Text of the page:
Loyal readers of this blog will doubtless remember the over-wrought story of my stolen pillow–even if many of them may wish they could forget it.
Briefly, the story is this: About a year ago, I ordered an expensive orthopedic pillow that was delivered to my front door and stolen from my front porch. The thief was caught by my local police department, and the case was sent to the Essex County Prosecutor’s Office, which began to send me Witness-Victim Advocacy notices pertinent to the case. The case was then remanded down to my local municipal court, at which point I lost track of it.
Instead, I began to hear from the County Prosecutor’s Office about a case that had nothing to do with me, the case of State vs. Godfrey. I called and wrote them to explain that I wasn’t the victim of this particular defendant, but to no avail: they insisted on sending me updates on a case that didn’t involve me. They also insisted on misspelling my name as “Ifran.” The only change they made was to stop referring to me as “Mrs. Khawaja,” and to refer to me by my new gender-neutral first name, “Ifran Khawaja.” That’s an improvement, I guess, but it somehow seems like too little, too late.
The saga continues. Here is their latest letter to me, dated January 9.
Office of the Prosecutor
County of Essex
Essex County New Courts Bldg
Newark, NJ 07102-000
Office of Victim-Witness Advocacy
January 9, 2017
Prosecutor File #: 16-002030
Indictment #: 16-06-01832-I
State vs. Godfrey
Re: Steve Godfrey
Dear Ifran Khawaja:
Please be advised that on February 06, 2017 at 9:00 am the above named defendant is tentatively scheduled to appear before the Honorable Judge Siobhan A. Teare for a(n) discretion case disp conf.
Although you are not required to appear, it is your right by law to have input and to be informed of pre-trial matters. Since court proceedings are often postponed or rescheduled, please call the number below to verify date and time.
As a result of a(n) discretion case disp conf, the prosecutor’s office may enter into a negotiated plea agreement. If you wish to obtain an explanation of the terms of any such agreement, the reasons for the agreement, or if you have any other questions, please call the Office of Victim-Witness Advocacy at 973-621-4687.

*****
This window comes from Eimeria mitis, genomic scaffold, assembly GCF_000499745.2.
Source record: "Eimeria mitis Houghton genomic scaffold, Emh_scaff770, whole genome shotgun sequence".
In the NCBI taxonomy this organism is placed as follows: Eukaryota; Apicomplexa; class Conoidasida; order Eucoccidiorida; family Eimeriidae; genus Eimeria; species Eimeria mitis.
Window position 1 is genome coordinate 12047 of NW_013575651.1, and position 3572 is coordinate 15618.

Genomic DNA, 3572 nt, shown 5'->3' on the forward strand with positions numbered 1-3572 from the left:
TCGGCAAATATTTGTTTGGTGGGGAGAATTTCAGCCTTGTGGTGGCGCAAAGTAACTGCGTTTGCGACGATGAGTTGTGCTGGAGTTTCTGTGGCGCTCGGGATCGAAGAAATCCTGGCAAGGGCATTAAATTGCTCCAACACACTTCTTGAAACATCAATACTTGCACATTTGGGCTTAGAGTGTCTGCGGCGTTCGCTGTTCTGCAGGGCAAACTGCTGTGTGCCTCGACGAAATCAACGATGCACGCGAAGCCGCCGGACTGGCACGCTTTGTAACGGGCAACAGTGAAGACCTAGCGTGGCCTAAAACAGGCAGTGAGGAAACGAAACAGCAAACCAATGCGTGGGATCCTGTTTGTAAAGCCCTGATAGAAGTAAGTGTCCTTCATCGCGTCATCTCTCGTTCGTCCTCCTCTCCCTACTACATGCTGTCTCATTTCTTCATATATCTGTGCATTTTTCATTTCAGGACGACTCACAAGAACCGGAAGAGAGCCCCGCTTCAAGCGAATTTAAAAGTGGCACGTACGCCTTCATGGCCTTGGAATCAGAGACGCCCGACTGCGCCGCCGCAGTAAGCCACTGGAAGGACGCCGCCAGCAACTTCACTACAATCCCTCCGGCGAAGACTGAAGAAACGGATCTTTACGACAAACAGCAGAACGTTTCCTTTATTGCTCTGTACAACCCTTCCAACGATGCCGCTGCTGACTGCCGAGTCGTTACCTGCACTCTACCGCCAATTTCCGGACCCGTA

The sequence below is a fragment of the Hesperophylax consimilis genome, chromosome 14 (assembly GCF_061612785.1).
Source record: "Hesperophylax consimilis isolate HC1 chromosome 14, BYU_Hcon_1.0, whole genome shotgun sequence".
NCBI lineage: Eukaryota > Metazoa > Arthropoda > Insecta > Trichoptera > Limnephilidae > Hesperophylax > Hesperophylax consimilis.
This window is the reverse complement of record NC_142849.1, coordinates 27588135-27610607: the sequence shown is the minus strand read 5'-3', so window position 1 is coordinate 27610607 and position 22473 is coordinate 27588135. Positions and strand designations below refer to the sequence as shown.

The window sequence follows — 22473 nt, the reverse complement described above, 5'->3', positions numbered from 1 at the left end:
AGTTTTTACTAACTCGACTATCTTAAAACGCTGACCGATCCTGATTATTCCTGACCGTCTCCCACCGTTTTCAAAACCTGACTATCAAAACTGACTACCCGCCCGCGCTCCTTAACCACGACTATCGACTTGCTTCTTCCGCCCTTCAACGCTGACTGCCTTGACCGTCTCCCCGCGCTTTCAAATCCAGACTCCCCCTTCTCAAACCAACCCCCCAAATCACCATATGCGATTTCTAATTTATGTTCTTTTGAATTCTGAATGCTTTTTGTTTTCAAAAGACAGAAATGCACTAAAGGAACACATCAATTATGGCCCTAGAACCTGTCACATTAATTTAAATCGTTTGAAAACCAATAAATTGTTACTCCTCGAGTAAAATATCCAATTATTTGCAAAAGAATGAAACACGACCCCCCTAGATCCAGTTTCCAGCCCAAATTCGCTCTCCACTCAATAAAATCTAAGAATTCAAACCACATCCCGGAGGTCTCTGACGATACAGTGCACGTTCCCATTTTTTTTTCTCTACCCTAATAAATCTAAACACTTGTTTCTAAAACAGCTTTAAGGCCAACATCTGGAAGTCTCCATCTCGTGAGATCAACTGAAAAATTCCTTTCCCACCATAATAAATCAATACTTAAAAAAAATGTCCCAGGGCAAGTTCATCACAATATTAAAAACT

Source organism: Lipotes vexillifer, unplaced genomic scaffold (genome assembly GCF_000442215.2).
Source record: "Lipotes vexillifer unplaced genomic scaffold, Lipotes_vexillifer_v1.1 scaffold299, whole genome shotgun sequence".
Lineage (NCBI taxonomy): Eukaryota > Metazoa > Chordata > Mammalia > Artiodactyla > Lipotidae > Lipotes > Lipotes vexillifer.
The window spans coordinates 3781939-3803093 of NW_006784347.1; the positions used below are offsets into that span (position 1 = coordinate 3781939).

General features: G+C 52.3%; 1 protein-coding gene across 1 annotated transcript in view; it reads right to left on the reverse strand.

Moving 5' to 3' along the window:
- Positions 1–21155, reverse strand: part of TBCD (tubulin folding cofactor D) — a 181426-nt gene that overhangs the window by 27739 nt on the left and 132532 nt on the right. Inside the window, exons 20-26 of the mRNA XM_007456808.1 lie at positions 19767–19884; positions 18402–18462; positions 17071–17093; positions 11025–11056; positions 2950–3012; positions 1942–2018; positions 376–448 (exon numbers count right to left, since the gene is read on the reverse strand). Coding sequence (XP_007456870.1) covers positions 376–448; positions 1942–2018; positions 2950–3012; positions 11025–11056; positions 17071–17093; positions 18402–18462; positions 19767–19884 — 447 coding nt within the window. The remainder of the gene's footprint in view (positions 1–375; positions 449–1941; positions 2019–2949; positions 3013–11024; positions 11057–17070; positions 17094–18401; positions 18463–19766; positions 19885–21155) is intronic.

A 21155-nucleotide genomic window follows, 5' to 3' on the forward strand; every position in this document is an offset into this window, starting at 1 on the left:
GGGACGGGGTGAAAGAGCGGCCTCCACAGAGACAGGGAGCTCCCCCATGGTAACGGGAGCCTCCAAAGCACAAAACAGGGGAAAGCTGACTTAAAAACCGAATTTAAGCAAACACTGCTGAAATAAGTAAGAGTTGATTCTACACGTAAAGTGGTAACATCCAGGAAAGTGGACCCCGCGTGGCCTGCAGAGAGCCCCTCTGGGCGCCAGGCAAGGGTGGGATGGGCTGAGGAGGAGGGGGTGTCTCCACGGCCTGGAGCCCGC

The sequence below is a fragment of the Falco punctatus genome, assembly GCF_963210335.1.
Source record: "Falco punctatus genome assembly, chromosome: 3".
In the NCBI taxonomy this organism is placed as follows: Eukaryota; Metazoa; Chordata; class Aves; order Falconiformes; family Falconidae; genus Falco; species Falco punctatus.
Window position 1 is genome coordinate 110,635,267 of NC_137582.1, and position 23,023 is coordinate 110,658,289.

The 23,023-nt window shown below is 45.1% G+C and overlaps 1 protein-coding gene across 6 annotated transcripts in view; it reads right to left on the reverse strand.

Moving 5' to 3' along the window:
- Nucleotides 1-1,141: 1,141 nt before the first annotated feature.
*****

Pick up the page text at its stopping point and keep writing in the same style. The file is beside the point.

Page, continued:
Very truly yours,
Carolyn A. Murray, Acting County Prosecutor
Pamela M. McCauley, Victim-Witness Coordinator
At one level, the whole thing is kind of amusing, but another level, it really isn’t. I’d like to think that the bungling here has something to do with the fact that the crime involved (in my victimization, anyway) was relatively trivial. No one has, or needs to have, very much sympathy for a guy who’s lost a pillow to theft.
But it’s not obvious that that is the real explanation, and if it isn’t, we have a real problem. When it comes to real victims and real witnesses of real crimes, Victim-Witness Advocacy is not a joke–and yet the Essex County Prosecutor’s Office seems to treat it that way. After all, if I can’t get through to the Office of Victim-Witness Advocacy, whether by phone or by mail, to explain that I have nothing to do with the case of State vs. Godfrey, what are the chances that an actual victim’s questions about the terms of a negotiated plea agreement will get real, timely answers? Or that a real victim will be able to reach someone in the office to discover that a court proceeding has been postponed or rescheduled? Incidentally, would it kill them to spell out “discretion case disp conf” so that the average English speaker can understand what they’re talking about?
This is the sort of thing that provokes the anger that people feel for the American justice system, and for American government as such. Is the Office of Victim-Witness Advocacy overworked, understaffed, and underfunded? Or are they incompetent, irresponsible, and indifferent to the welfare of their clientele? Or are they somewhere in-between those extremes? I don’t know. I’m not a reflexively anti-government person: I’m willing to give credit where it’s due. But the fact remains that law enforcement shouldn’t be a comedy routine. When it becomes one, as it has here, we need to figure out why that’s happened, and do what it takes to fix things.
The City of Newark already has a Monitoring Team for its Police Department, under the terms of the consent decree entered into by the city with the Justice Department. I can’t help wondering whether it needs something similar at the level of the county justice system.
But let’s not kid ourselves. Under the Trump Administration, federal consent decrees are threatening to become a thing of the past–even as Trump threatens to use the federal government at whim to invade cities whose policies he doesn’t like. Unsurprisingly, the prospects for justice, and for criminal justice reform, remain uncertain. Stay tuned for further developments.